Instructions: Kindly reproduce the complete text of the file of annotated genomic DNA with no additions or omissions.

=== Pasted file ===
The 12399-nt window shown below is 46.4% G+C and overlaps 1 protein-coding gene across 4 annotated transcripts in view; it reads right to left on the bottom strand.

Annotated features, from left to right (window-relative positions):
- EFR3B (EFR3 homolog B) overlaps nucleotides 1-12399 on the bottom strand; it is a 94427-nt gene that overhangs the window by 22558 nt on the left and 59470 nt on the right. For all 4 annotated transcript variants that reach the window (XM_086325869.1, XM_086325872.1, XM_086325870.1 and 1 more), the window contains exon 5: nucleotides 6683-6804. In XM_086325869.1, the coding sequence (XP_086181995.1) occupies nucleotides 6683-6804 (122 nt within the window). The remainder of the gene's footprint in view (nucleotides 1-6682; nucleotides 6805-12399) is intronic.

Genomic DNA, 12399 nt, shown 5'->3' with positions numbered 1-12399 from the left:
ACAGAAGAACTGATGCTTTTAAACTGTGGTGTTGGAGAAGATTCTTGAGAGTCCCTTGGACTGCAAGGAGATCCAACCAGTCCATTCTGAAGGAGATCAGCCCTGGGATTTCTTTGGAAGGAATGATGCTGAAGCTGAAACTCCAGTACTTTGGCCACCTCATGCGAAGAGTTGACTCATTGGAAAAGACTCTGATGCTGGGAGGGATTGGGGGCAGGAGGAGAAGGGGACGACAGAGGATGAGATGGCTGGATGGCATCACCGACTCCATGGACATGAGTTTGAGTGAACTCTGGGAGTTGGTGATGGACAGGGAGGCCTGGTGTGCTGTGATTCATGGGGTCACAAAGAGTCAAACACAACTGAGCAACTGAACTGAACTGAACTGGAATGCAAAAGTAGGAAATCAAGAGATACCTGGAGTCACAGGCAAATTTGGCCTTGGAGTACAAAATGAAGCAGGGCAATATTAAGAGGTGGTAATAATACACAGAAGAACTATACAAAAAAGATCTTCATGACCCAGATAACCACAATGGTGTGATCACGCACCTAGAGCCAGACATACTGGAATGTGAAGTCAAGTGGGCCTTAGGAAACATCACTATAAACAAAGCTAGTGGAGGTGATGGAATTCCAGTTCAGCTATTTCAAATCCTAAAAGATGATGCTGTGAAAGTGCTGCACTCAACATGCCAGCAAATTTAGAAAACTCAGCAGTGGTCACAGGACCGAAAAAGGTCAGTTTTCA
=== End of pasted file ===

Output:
The 12399-nt window shown below is 46.4% G+C and overlaps 1 protein-coding gene across 4 annotated transcripts in view; it reads right to left on the bottom strand.

Annotated features, from left to right (window-relative positions):
- EFR3B (EFR3 homolog B) overlaps nucleotides 1-12399 on the bottom strand; it is a 94427-nt gene that overhangs the window by 22558 nt on the left and 59470 nt on the right. For all 4 annotated transcript variants that reach the window (XM_086325869.1, XM_086325872.1, XM_086325870.1 and 1 more), the window contains exon 5: nucleotides 6683-6804. In XM_086325869.1, the coding sequence (XP_086181995.1) occupies nucleotides 6683-6804 (122 nt within the window). The remainder of the gene's footprint in view (nucleotides 1-6682; nucleotides 6805-12399) is intronic.

Genomic DNA, 12399 nt, shown 5'->3' with positions numbered 1-12399 from the left:
ACAGAAGAACTGATGCTTTTAAACTGTGGTGTTGGAGAAGATTCTTGAGAGTCCCTTGGACTGCAAGGAGATCCAACCAGTCCATTCTGAAGGAGATCAGCCCTGGGATTTCTTTGGAAGGAATGATGCTGAAGCTGAAACTCCAGTACTTTGGCCACCTCATGCGAAGAGTTGACTCATTGGAAAAGACTCTGATGCTGGGAGGGATTGGGGGCAGGAGGAGAAGGGGACGACAGAGGATGAGATGGCTGGATGGCATCACCGACTCCATGGACATGAGTTTGAGTGAACTCTGGGAGTTGGTGATGGACAGGGAGGCCTGGTGTGCTGTGATTCATGGGGTCACAAAGAGTCAAACACAACTGAGCAACTGAACTGAACTGAACTGGAATGCAAAAGTAGGAAATCAAGAGATACCTGGAGTCACAGGCAAATTTGGCCTTGGAGTACAAAATGAAGCAGGGCAATATTAAGAGGTGGTAATAATACACAGAAGAACTATACAAAAAAGATCTTCATGACCCAGATAACCACAATGGTGTGATCACGCACCTAGAGCCAGACATACTGGAATGTGAAGTCAAGTGGGCCTTAGGAAACATCACTATAAACAAAGCTAGTGGAGGTGATGGAATTCCAGTTCAGCTATTTCAAATCCTAAAAGATGATGCTGTGAAAGTGCTGCACTCAACATGCCAGCAAATTTAGAAAACTCAGCAGTGGTCACAGGACCGAAAAAGGTCAGTTTTCA